On the one hand, she had always been worried about him out there by himself, so she was glad there was someone with him now. On the other hand…did she have to be so young?
Cow Girl came with him to the Guild Hall every day, but this was the first time she had seen Priestess in person. She was so slim she looked like a strong hug would break her in half. Cow Girl looked down at her own ample body and gave a little sigh.
Priestess never noticed Cow Girl watching her. Instead, still blushing furiously but seeming to have worked up her courage, she opened her mouth.
“A-about the other day…”
The high pitch and quick pace of her words must have been due to nerves, surely.
“I-I think destroying the whole cave with that fire mixture was too…too much!”
“Why is that?” He continued to sound as if none of this surprised him. “We can hardly leave the goblins to themselves there.”
“Y-yes, but what…what about the consequences? What if the whole m-mountain came down?”
“I’m more worried about goblins.”
“I know! I-I’m trying to tell you that shortsightedness is the problem!”
“A-and another thing! I think the way you get rid of…of the smell should be a little…a little more…!” She started leaning off her seat as she talked.
His tone suggested he was growing annoyed. “So, have you learned the times to attack?” Priestess swallowed, caught off guard by the sudden change of subject.
Cow Girl, innocently eavesdropping, giggled to herself.
He hasn’t changed a bit since we were young.
“It’s…early in the morning or in the evening,” Priestess answered, while trying to show with her face that she wasn’t letting him off that easily.
“B-because those are evening and morning for goblins, respectively.”
“Correct. High noon is midnight for them. Their guard is tightest then. Next question: How do you attack a nest?”
“Well…if possible, you build a fire to smoke them out. Because it’s…it’s dangerous…inside the nest.”
“Right. Only enter when you have no time or no other choice. Or when you want to be sure you’ve killed every last one of them.”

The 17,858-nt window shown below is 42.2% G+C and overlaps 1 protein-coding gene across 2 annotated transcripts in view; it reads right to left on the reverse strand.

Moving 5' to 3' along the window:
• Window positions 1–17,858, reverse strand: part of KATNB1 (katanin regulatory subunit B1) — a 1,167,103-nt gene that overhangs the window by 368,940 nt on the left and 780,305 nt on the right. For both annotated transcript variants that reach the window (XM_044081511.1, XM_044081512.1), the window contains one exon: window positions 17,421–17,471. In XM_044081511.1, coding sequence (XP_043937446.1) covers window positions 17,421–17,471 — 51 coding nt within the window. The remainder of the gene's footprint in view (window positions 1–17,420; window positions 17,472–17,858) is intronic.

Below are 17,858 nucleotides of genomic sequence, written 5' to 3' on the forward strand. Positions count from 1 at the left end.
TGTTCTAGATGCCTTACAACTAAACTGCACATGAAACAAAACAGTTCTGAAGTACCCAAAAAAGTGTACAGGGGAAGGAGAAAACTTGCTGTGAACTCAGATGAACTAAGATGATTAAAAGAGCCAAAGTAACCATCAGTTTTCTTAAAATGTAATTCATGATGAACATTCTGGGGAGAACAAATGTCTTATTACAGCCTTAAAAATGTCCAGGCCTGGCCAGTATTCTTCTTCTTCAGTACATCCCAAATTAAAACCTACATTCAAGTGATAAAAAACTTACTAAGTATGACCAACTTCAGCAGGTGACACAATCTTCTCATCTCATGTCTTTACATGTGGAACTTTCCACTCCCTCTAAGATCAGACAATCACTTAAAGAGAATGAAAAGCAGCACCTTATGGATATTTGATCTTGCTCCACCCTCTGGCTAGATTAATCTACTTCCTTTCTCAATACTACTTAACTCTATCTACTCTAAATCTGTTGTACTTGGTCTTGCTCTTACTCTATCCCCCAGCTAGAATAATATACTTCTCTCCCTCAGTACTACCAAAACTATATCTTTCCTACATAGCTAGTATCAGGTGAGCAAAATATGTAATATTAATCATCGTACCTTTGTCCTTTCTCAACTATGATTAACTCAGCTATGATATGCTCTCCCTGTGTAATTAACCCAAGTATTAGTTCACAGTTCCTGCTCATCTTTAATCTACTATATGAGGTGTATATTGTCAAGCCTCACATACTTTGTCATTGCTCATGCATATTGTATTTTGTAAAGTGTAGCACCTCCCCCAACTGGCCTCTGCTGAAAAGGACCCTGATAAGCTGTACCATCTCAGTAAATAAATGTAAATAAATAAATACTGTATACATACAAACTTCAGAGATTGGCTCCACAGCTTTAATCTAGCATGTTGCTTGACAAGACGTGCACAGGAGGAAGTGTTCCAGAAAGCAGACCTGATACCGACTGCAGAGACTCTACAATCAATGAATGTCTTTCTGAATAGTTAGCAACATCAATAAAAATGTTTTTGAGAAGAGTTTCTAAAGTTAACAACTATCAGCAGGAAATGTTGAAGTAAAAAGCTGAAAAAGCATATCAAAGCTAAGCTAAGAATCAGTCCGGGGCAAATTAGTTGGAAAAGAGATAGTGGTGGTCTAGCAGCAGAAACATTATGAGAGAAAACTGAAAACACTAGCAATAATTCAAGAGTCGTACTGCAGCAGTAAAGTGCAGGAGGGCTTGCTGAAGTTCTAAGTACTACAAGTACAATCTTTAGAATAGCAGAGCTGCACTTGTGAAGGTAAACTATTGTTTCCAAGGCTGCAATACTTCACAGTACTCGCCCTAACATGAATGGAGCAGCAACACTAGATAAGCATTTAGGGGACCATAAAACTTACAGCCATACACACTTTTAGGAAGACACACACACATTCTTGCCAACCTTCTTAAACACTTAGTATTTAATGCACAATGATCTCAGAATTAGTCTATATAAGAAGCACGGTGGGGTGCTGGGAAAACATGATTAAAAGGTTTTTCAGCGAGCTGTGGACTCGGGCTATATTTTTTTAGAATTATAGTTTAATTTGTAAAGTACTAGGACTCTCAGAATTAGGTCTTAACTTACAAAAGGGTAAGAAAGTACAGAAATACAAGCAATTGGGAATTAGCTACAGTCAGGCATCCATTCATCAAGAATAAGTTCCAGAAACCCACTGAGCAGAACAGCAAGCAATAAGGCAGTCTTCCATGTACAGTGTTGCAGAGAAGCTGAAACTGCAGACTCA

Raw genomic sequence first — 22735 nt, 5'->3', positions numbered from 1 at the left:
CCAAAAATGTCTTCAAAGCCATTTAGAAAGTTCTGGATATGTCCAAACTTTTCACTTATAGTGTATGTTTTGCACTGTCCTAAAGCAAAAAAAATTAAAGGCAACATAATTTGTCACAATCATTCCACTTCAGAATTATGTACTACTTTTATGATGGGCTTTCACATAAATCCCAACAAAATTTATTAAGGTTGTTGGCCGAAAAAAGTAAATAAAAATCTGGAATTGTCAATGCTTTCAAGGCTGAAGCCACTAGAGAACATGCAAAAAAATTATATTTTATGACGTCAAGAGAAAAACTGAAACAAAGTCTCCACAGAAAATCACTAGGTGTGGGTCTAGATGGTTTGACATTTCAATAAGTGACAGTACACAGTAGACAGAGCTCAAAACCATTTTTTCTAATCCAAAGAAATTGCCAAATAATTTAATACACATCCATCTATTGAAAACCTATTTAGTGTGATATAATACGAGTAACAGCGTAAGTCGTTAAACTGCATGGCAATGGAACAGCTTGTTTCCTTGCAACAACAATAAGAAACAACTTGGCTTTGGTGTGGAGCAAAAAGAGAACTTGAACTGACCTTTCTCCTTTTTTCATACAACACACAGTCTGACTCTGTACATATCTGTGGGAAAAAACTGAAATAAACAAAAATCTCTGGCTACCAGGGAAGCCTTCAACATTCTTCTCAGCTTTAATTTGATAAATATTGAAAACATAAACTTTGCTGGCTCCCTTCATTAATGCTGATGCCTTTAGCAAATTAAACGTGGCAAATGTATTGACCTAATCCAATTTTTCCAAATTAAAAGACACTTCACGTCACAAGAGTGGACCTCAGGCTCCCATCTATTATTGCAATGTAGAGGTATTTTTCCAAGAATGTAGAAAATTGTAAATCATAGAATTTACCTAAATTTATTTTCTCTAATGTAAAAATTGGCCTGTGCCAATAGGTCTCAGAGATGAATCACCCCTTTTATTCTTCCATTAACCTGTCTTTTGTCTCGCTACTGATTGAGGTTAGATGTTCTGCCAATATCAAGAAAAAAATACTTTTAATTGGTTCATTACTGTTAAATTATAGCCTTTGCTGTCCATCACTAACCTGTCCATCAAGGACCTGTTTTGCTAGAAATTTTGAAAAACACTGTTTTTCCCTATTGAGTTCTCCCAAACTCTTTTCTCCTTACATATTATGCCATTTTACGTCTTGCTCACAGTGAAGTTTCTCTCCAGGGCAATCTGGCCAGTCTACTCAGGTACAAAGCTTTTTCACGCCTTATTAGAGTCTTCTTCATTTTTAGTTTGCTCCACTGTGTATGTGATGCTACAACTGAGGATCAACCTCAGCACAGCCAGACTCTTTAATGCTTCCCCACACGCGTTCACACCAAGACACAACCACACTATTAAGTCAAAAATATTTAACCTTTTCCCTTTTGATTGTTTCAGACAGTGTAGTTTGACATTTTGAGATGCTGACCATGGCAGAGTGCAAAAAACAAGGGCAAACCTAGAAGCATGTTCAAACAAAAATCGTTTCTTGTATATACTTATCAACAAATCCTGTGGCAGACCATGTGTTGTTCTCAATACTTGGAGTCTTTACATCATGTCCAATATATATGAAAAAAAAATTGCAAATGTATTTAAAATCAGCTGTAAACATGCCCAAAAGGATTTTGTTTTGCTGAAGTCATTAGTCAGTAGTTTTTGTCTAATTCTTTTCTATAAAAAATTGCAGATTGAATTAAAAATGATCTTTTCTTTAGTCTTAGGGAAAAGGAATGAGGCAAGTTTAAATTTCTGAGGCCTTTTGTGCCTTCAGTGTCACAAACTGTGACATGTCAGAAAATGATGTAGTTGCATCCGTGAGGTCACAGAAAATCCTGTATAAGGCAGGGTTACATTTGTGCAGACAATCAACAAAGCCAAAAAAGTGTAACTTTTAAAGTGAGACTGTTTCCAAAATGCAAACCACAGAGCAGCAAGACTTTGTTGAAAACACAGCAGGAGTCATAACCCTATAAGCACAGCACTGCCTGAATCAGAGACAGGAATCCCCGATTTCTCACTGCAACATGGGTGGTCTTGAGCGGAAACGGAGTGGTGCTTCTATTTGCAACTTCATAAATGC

He interrogated her as she struggled to come up with answers. “Items?”
“M-mainly potions and torches.”
“Is that all?”
“A-and rope. There’s always a use for rope…I guess.”
“Don’t forget it. Spells and miracles.”
“Y-your items can often substitute for spells and miracles, so you should save your magic for when you need it.”
“Um, you should have…”
“No, you shouldn’t. Take them from the enemy. They have swords, spears, axes, clubs, bows. I don’t need any special tools. I’m a warrior.”
“…Yes, sir.” She nodded like a child who had been scolded by her teacher.
“Change your weapons, change your tactics. Doing the same thing over and over is a good way to get yourself killed.”
“Um, may I…write this down?”
“No. If they took the notes from you, they’d learn from them. You have to know everything by heart.” He spoke calmly while Priestess labored to commit his words to memory. It truly seemed like the back-and-forth between teacher and pupil.
Did he ever talk this much? Cow Girl shifted uneasily as the question rose in her mind.
She couldn’t understand why it left her so restless. She wanted to get that signature as soon as she could and go home.
“All right,” he said, standing suddenly. Looking around, she realized the crowd of adventurers was just shuffling off to their business. There was much to do—prepare equipment, stock up on food and supplies, gather information.
Priestess hurried to keep up with him as he strode toward Guild Girl with hardly a glance at the departing questers.
“Ah…” Cow Girl had missed her chance again. Her voice, like her outstretched hand, hung in the air.
“Oh, Mr. Goblin Slayer! Good morning! How nice to see you again today!” Guild Girl’s voice and face carried all the brightness that Cow Girl’s lacked.
“Why, yes! Not too many today, I’m afraid, but there are three quests involving goblins.” As he stood there calmly, Guild Girl picked out some papers with a practiced hand. She seemed to have prepared them in advance.
“The village by the western mountains has a medium-sized nest. The village by the northern river has a small nest. And there’s a small nest in the southern woods.”
“Yes. They’re all farmers, as usual. I wonder if the goblins are targeting them.”
“Maybe.” He had taken her joking words in dead earnest. “Has anyone else taken on any of these quests?”
“Yes. A group of rookies are in the southern woods. That one is a request from a village near the forest.”
“Beginners,” he murmured. “Who was in their party?”
“Let’s see…,” Guild Girl said. She licked her thumb and began paging through a sheaf of papers.
“One warrior, one wizard, and one paladin. All Porcelain rank.”
“Hmm. That’s fairly well-balanced.”
“They were here earlier… Just three people? They’ll never survive!” Priestess’s panicked squeak contrasted sharply with his measured assessment. “I mean, we had four, and…”
She went pale and trembled slightly. She gripped her sounding staff tightly.